You could also use something like Legal Zoom. BUT, in looking at the pricing. Legal Zoom is not THAT much cheaper than our Paralegal was. At this time in 2019, a living trust starts at about $200-$300. BUT, that doesn’t include moving the deed — which cost another $200 or so (I am not sure of the number, and I can’t find it now). By the time you print it and go through notarizing what needs to be notarized plus witnessed… it’s probably half the price. I am sure moving the LLC was another $200… but I have no idea, because that just seemed like too much.

Just thinking about going through Legal Zoom and then trying to figure out how to move things into the trust. Well, it made me want to burst into tears…

I just liked the happy medium that our paralegal gave us (and she really walked us through funding the living trust).

How do I find a paralegal that will make a Will & Living Trust?

I would google “paralegal living trust”. Start there, hopefully, there is someone in your area.

You could also ask around on Facebook — see if anyone has someone they recommend!

What do you need to create a will?

Everyone I spoke to had a list of things you would need to complete the will. Some of them varied a bit, but mostly it was:

  • Deciding who was going to be your children’s guardian (if applicable)
  • Deciding who your executor(s) would be
  • Deciding how any assets (including digital assets) would be distributed (our kids get them slowly as they grow up, vs a lump sum)
  • Bank Accounts
  • Retirement Accounts
  • Life insurance policy

Our Paralegal had a questionnaire we just filled out. It was pretty easy! It maybe took an hour or so. It took longer to get all the accounts, etc.

What is a living will?

A living will specifies what you would want to be done regarding your healthcare if you were in a state that didn’t allow you to speak for yourself.

Aka, if you’re in a car crash, and a vegetable, and can’t make your own future health care decisions — do you want them to pull the plug?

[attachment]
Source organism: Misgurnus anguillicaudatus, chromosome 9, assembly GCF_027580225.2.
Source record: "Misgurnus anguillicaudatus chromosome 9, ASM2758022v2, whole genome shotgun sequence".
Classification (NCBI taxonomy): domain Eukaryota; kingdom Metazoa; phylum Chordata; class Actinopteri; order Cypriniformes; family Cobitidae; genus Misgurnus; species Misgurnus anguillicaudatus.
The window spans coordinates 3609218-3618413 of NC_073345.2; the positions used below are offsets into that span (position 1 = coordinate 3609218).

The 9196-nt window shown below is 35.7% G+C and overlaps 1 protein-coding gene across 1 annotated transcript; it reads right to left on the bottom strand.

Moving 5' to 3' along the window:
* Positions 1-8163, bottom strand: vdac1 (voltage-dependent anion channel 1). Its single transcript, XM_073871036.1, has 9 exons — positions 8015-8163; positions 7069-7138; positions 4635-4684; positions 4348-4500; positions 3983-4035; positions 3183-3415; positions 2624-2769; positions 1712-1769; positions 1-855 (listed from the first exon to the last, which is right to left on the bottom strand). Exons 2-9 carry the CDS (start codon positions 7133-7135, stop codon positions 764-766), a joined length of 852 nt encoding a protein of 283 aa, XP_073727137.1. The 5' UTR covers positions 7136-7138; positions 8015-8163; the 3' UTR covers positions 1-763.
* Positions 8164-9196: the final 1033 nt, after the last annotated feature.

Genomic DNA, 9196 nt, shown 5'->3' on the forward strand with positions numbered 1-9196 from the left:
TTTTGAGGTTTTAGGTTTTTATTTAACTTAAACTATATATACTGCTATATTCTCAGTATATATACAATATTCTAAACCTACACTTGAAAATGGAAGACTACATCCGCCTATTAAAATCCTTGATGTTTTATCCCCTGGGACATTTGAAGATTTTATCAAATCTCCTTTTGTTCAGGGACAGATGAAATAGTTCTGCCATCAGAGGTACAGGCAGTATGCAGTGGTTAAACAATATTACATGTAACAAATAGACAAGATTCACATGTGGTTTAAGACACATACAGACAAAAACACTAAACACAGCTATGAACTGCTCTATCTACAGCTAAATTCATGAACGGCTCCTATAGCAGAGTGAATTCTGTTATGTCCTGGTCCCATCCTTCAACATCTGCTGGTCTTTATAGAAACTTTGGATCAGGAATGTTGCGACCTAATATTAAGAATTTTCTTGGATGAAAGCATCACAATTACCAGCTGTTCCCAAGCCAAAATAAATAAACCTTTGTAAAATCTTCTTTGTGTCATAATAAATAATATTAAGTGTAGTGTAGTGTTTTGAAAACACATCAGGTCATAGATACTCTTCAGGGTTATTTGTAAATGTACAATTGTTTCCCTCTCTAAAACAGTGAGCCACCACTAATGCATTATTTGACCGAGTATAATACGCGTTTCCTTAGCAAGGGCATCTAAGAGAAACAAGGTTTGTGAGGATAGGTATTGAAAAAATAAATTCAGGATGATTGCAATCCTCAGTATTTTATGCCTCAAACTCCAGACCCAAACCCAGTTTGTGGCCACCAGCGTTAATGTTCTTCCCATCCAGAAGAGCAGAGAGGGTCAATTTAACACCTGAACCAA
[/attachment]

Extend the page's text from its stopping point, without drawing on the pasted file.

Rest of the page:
Although, there is more to it than that — that is the main reason it is used.

What is Power of Attorney?

This means, that if I were incapacitated for some reason, my husband would have power of attorney (meaning he could make all choices for me). If my husband isn’t around, it specifies who that responsibility would fall to next.

wills & living trusts

What is HIPPA Authority?

That means you can get healthcare information about the person if they are incapacitated.

I want to try to get this for my son, as once they are 18 you can’t get healthcare information about them.

What do I do after I make the will & living trust?

This is the most important part.

You need to speak to each of the accounts, etc that you are placing in the trust and get them moved into the trust’s name.

For some accounts, my husband is listed as the primary beneficiary, and the trust is listed as a contingent beneficiary.

It is TEDIOUS and it can be overwhelming. But, it wasn’t that hard. Just a LOT of paperwork. 

So. much. paperwork.

Also, we are going to create a paper that would tell my son trusted people to help him in all of these areas. Those types of people would include:

  • People he can speak to about healthcare decisions (for me, I will list some of the nurses I trust at work)
  • People to help him with the finances, as he will be left with A LOT of money that needs to be invested wisely (I have a cousin who is a financial advisor, and would be willing).
  • He already knows people, family members he can call for help as the new guardian of two little people.

** For accounts that allow it — you place the trust as the beneficiary or contingency beneficiary vs putting the accounts in the trust name. I was grateful for our paralegal’s support in knowing how to best do this!